The Museum of Contemporary Art in Los Angeles paid its respect and admiration to one of its most influential artists, Mike Kelley.
On Feb. 18 MOCA opened its newest exhibit “A Tribute to Mike Kelley,” after his death on Feb 1.
Kelley was an artist, critic, curator, art historian and wrote for art and music journals as well.
He was also a teacher at the Art Center in Pasadena where he shared his admiration and knowledge of art.
For the last three decades, Kelley had been an active contributor to MOCA and donated many of his art pieces as well as the works of other known artists.
Currently the museum is home to 34 of his pieces.
The exhibit displays 23 of Kelley’s pieces along with those of his colleagues and fellow artists, including Cody Choi, John Altoon, William Leavett, Douglas Heuble and a few others, which have all been donated to the museum and added to its permanent collection.
“I really like how the museum is paying tribute to Mike Kelley,” Elyse Gonzales, a Santa Barbara resident, said. “Also how they are highlighting the works of his friends and colleagues; it is a great way to show him respect.”
Kelley’s work has a quality that captivates his audience and makes them wonder what was going through his mind while he created his artwork.
When looking at Kelley’s work the message he was trying to relay is not always clear.
Kelley’s work suggests that he wanted his audience to think about the art to find individual interpretations instead of having a set meaning.
“He is a very minimalist thinker,” Alice Munson, International Polytechnic High School senior, said. “He takes what he has and makes something that makes sense to him.”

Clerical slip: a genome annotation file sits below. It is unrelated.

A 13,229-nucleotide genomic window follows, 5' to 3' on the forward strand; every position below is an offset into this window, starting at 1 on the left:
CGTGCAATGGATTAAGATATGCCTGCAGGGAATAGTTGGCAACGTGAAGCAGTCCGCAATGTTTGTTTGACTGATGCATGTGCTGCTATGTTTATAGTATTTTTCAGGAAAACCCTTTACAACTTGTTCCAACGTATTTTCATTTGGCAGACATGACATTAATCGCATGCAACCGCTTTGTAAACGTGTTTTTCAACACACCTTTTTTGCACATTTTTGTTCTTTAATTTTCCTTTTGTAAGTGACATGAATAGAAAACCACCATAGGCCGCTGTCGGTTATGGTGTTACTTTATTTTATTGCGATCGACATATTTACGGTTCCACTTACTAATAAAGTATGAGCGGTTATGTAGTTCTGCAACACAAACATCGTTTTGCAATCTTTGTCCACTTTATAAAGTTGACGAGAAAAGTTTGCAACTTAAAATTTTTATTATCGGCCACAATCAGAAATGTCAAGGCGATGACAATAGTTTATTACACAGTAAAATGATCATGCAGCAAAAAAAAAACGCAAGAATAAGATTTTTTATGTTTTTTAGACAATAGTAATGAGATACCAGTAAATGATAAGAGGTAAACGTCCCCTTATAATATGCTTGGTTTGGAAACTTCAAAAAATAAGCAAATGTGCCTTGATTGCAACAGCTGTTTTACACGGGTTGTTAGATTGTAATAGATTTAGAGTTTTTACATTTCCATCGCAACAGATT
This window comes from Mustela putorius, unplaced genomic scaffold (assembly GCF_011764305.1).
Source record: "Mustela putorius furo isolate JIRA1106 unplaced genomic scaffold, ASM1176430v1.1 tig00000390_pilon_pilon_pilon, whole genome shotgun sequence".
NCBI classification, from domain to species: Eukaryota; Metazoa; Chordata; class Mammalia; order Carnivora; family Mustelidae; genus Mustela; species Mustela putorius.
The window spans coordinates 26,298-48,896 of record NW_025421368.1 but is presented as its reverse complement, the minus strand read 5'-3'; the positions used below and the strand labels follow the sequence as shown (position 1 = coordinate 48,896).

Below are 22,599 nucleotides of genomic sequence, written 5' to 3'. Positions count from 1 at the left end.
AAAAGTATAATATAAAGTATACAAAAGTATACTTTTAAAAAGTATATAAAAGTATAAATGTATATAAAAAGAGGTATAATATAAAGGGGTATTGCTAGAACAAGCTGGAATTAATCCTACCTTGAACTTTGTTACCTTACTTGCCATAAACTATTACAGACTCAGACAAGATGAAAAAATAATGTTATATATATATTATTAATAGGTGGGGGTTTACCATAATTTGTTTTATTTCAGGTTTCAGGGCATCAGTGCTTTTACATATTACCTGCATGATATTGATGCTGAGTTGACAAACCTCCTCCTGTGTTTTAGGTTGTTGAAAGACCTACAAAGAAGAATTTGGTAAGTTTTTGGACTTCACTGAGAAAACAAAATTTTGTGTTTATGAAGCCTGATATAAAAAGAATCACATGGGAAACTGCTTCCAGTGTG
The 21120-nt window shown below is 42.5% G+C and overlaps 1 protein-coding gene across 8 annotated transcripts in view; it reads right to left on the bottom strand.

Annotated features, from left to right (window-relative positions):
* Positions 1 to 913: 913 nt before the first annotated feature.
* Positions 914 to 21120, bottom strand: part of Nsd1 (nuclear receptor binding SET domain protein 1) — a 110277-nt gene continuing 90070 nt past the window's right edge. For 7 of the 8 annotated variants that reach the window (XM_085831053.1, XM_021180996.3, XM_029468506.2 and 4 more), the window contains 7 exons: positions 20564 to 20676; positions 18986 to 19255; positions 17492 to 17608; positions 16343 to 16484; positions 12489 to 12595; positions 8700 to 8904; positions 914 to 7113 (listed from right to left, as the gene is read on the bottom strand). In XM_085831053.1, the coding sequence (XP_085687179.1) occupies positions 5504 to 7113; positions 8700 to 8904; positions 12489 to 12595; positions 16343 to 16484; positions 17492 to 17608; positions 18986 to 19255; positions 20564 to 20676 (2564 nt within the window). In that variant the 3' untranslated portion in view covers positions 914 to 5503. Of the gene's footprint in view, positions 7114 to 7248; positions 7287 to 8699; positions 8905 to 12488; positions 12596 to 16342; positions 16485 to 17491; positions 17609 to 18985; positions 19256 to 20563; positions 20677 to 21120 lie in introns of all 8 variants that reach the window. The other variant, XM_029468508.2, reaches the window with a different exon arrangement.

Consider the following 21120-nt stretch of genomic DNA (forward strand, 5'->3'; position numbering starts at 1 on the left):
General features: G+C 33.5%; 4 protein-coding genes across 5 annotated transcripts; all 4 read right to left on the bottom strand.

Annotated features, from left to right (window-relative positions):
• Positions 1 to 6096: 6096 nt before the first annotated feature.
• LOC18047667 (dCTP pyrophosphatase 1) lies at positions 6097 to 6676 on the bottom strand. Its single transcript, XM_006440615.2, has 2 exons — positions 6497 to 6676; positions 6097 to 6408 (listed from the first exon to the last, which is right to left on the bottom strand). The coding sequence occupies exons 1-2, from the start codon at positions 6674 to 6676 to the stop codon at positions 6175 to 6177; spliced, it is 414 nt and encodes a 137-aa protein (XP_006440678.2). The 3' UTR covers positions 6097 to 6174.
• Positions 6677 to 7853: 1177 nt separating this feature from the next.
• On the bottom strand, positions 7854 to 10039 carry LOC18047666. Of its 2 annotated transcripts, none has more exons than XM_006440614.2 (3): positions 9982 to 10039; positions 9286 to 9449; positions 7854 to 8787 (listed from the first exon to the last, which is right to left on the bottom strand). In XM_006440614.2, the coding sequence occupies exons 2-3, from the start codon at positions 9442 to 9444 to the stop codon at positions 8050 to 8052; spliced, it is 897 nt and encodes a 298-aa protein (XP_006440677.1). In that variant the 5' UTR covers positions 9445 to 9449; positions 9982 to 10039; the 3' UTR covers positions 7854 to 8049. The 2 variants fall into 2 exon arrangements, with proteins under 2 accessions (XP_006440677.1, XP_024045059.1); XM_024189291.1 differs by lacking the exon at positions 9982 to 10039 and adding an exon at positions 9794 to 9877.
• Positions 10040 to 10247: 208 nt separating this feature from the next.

A piece that seemed to catch a lot of attention was “The Face of Man” (1984).
This piece is a drawing of what looks like a distorted face on a stump-like figure. The lines are jagged and shadowed.
“It can be interpreted as being the disorientation of a man’s face,” Alicia Sepulveda, International Polytechnic High School senior, said. “It gives the audience the perception that this is the constant conflict resonating throughout a human’s mind.”
His pieces are based on the questions of normality and are more cultural and symbolic in expression.
He would often criticize the values of religion, family, sexuality, education, art history, science and philosophy.
“His art is not so pretty and beautiful, it is more realistic to human nature,” Hiromi Takizawa, a Long Beach resident, said. “It is about the human condition.”
The exhibition will be displayed until April 2.
Veronica Sepulveda can be reached at email@example.com.